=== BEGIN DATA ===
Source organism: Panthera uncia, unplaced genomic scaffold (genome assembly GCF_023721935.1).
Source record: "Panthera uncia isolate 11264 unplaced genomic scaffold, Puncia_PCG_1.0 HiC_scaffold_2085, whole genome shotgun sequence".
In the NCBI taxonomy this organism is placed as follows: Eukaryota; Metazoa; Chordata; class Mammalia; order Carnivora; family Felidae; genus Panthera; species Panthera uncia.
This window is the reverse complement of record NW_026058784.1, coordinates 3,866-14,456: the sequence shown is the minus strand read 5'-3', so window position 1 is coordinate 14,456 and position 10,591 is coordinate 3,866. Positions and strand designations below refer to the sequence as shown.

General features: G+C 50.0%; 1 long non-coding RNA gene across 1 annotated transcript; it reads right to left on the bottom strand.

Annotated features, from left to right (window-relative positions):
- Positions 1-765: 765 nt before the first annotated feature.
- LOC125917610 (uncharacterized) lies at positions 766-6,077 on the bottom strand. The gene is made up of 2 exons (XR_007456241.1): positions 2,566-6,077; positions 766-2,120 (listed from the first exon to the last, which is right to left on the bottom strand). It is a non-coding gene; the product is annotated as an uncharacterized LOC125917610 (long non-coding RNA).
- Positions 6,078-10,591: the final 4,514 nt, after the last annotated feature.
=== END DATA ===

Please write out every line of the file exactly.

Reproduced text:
Source organism: Panthera uncia, unplaced genomic scaffold (genome assembly GCF_023721935.1).
Source record: "Panthera uncia isolate 11264 unplaced genomic scaffold, Puncia_PCG_1.0 HiC_scaffold_2085, whole genome shotgun sequence".
In the NCBI taxonomy this organism is placed as follows: Eukaryota; Metazoa; Chordata; class Mammalia; order Carnivora; family Felidae; genus Panthera; species Panthera uncia.
This window is the reverse complement of record NW_026058784.1, coordinates 3,866-14,456: the sequence shown is the minus strand read 5'-3', so window position 1 is coordinate 14,456 and position 10,591 is coordinate 3,866. Positions and strand designations below refer to the sequence as shown.

General features: G+C 50.0%; 1 long non-coding RNA gene across 1 annotated transcript; it reads right to left on the bottom strand.

Annotated features, from left to right (window-relative positions):
- Positions 1-765: 765 nt before the first annotated feature.
- LOC125917610 (uncharacterized) lies at positions 766-6,077 on the bottom strand. The gene is made up of 2 exons (XR_007456241.1): positions 2,566-6,077; positions 766-2,120 (listed from the first exon to the last, which is right to left on the bottom strand). It is a non-coding gene; the product is annotated as an uncharacterized LOC125917610 (long non-coding RNA).
- Positions 6,078-10,591: the final 4,514 nt, after the last annotated feature.